Thursday, October 13, 2011

Interview: Sherry Ficklin

Please join me in welcoming Sherry Ficklin back to Debbie's Book Bag today. Sherry is here to talk about her latest release Palmetto Moon: Born of Blood. This is the first in a Ficklin's new paranormal series. Please look for my review of her book later today.


DEB: Sherry, you’ve been with us before here at Debbie’s Book Bag, so these questions may be a little different from those I sent you the last time. A lot of my readers are writers also and some of my questions are directed in that manner.
SF: Awesome! I’m glad to be back! Thanks for having me!

DEB: Sherry, tell us what you’ve been up to since you were here last?
SF: The usual, writing, raising my little family, trying to sneak into Comi-Con.  On the writing side of things I’ve finished the final book in the Gods of Fate series which should be out next year and I’ve been writing this book, Palmetto Moon: Born of Blood, and the next in this series. I’m also working on a YA steampunk/time-travel novel.

DEB: Tell us a little about your latest book, Born of Blood? Is this book a single title or part of a series?
SF: Well, Born of Blood is the first book of the Palmetto Moon series. I’m not sure how many I’ll write in this series, but book 2 is nearly done and I still have lots of things I want to write, so I expect three at least. Maybe more.
 

Palmetto Moon is the saga of Sophie D’Angelo, a woman who’s had her entire life sort of stolen from her. Now she’s running the family detective agency and living with her ex-fiancee turned vampire business partner Caleb. Someone once asked me what my favorite thing was about Sophie and I told them, “She gets stuffed in car trunks a lot.”

DEB: We have seen several different kinds of books from you including military suspense, the Gods of Fate series… what drew you to explore paranormal romance?
SF: You know, I’ve always loved a good vampire story. But this is not really a vampire story, it’s Sophie’s story and there happens to be vampires in it. I love the dynamic that she is more afraid of her judgmental mother than a room full of the undead. That was what I wanted to write. It was never supposed to be a romance. I suppose there are elements of that, but it’s not what drives her or the story. It’s hard to pin down that way. It’s funny, but not really a comedy. It’s scary, but not truly a horror. It’s a bit of everything I suppose.

DEB: This book is being released in e-book format. I was wondering what you thought about the advantages of e-book‘s and how that changes the publishing industry?
SF: Other than the obvious reasons which are environmental and monetary (that is that most authors make more in e-book royalties than paperback), I like e-books because you can check out new authors and new genres without having to commit a wad of cash and shelf space to them. Often I’ll pick up the e-book first if it’s someone I’ve never read before or a new series. Then if I fall in love with it I will buy the paperback. Saves me shelf space and having to toss/donate books I won’t re-read.


DEB: A lot of my readers are writers and they are interested in how you first got started writing. What gave you the confidence to try to sell your manuscript?
SF: I went into it very ignorant of how things were done. I didn’t know you couldn’t just call a publisher and pitch your book, so I did. Having no pre set notions about rejection and the odds of being published was a blessing for me. So when I got my first offer fairly quickly, I didn’t realize just how lucky I was. But I will say that I’m really good at putting my head down and pushing forward. I wanted to publish. I would have moved heaven and earth to do it. I think its 90% determination, 10% talent.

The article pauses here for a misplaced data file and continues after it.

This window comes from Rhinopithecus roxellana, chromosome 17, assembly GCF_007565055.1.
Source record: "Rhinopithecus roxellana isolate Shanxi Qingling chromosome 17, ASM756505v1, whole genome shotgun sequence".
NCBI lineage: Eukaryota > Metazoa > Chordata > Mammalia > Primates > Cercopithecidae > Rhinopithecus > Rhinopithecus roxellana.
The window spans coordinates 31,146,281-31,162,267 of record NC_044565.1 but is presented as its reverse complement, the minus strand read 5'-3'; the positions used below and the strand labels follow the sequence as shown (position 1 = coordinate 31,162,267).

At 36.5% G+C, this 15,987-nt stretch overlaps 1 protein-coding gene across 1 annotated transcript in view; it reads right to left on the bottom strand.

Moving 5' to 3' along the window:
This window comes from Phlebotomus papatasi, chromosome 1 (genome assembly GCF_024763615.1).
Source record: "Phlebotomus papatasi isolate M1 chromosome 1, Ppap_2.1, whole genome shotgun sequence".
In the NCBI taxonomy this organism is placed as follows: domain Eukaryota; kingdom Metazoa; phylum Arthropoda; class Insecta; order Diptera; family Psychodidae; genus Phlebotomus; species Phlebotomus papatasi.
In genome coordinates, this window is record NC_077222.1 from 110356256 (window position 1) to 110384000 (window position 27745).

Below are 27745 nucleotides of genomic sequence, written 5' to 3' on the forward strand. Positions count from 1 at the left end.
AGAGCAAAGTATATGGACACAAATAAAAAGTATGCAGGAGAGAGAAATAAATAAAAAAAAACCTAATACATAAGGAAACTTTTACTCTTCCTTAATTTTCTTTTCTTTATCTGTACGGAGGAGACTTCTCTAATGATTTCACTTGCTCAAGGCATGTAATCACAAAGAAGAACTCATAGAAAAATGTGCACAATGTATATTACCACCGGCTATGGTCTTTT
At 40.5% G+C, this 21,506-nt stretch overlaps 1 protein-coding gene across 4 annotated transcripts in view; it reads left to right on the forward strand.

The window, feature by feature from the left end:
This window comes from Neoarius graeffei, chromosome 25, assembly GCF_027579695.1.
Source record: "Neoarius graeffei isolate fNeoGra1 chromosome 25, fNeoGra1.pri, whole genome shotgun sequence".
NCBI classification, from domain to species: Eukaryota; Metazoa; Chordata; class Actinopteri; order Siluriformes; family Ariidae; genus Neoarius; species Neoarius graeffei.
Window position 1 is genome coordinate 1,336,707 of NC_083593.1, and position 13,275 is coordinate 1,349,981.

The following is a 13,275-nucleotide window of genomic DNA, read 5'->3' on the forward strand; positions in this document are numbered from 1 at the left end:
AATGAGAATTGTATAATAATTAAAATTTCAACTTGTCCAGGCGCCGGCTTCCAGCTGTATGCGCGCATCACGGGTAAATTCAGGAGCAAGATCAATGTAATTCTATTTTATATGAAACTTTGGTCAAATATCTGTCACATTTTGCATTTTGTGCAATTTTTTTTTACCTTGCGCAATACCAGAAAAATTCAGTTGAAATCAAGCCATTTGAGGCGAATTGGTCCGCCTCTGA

DEB: Do you have advice for new writers?
SF: I think for new writers, the temptation to self publish is strong. We hear all these success stories about self published authors hitting it big. I don’t think they know that it’s the exception rather than the rule. Now, I am a big proponent of self publishing. After you have an established fan base. After you have experience editing your books and dealing with the financial side of writing. If you are determined to self publish, hire an editor and buy professional cover art. They are both worth their weight in gold. But don’t give up on landing a publisher too soon. They are really nice to have!


DEB: My readers are also interested in you as a person. Name one pet peeve that you have?
SF: People who text while they are talking to you in person. Hello? Am I not enough conversation for you? I don’t actually like texting in general. I feel like, if you want to talk to me, then call me.

DEB: Tell us one thing that readers may not know about you?
SF: I collect rubber ducks. Seriously. I have dozens and dozens.

DEB: If you could travel to any time period when and where would it be?
SF: That’s tough. I think I’d like to travel back to the 1900’s. So much happened in such a short amount of time. Like humans went from the dark ages to flying machines overnight. What an exciting time to be alive. Though, I am very fond of the 2000’s. TV on my cell phone and indoor plumbing? You had me at hello.

DEB: What books are you most interested in that are coming out in 2011? Yours and other authors?
SF: Well, I’m really excited about Born of Blood. It’s my favorite thing I’ve written thus far and that’s saying a lot. As far as other authors I’m waiting for the new Heroes of Olympus novel from Rick Riordan and Clockwork Prince from Cassandra Claire.

DEB: Thank-You so much for your time!
SF: No, thank you! It was great to be back! Thanks so much everyone!

Check out my review of Palmetto Moon: Born of Blood later today!

1 comments:

Patrish said...

Great job, Deb. I loved Born of Blood, and Sherry's interview! Keep 'em coming, Sherry!